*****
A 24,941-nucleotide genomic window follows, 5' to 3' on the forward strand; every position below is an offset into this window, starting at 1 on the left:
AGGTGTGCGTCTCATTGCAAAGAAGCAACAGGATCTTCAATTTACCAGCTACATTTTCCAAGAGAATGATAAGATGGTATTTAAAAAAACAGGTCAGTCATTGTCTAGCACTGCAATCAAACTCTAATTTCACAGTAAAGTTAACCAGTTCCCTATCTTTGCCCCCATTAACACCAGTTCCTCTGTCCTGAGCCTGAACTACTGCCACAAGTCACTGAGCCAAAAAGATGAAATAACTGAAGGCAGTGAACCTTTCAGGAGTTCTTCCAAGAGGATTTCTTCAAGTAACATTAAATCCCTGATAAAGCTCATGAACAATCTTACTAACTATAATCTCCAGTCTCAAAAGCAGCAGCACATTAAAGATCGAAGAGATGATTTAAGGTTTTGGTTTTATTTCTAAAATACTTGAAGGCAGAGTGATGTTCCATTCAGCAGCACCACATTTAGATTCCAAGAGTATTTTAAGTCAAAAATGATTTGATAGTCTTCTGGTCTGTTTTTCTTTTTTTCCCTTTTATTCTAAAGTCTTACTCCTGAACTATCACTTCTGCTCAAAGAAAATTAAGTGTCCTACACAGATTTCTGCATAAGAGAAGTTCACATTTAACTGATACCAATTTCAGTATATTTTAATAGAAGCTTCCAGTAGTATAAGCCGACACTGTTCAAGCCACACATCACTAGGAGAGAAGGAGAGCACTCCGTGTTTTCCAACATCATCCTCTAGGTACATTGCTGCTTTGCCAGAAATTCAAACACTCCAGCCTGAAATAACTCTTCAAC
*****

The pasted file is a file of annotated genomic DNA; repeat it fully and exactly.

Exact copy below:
A 24,941-nucleotide genomic window follows, 5' to 3' on the forward strand; every position below is an offset into this window, starting at 1 on the left:
AGGTGTGCGTCTCATTGCAAAGAAGCAACAGGATCTTCAATTTACCAGCTACATTTTCCAAGAGAATGATAAGATGGTATTTAAAAAAACAGGTCAGTCATTGTCTAGCACTGCAATCAAACTCTAATTTCACAGTAAAGTTAACCAGTTCCCTATCTTTGCCCCCATTAACACCAGTTCCTCTGTCCTGAGCCTGAACTACTGCCACAAGTCACTGAGCCAAAAAGATGAAATAACTGAAGGCAGTGAACCTTTCAGGAGTTCTTCCAAGAGGATTTCTTCAAGTAACATTAAATCCCTGATAAAGCTCATGAACAATCTTACTAACTATAATCTCCAGTCTCAAAAGCAGCAGCACATTAAAGATCGAAGAGATGATTTAAGGTTTTGGTTTTATTTCTAAAATACTTGAAGGCAGAGTGATGTTCCATTCAGCAGCACCACATTTAGATTCCAAGAGTATTTTAAGTCAAAAATGATTTGATAGTCTTCTGGTCTGTTTTTCTTTTTTTCCCTTTTATTCTAAAGTCTTACTCCTGAACTATCACTTCTGCTCAAAGAAAATTAAGTGTCCTACACAGATTTCTGCATAAGAGAAGTTCACATTTAACTGATACCAATTTCAGTATATTTTAATAGAAGCTTCCAGTAGTATAAGCCGACACTGTTCAAGCCACACATCACTAGGAGAGAAGGAGAGCACTCCGTGTTTTCCAACATCATCCTCTAGGTACATTGCTGCTTTGCCAGAAATTCAAACACTCCAGCCTGAAATAACTCTTCAAC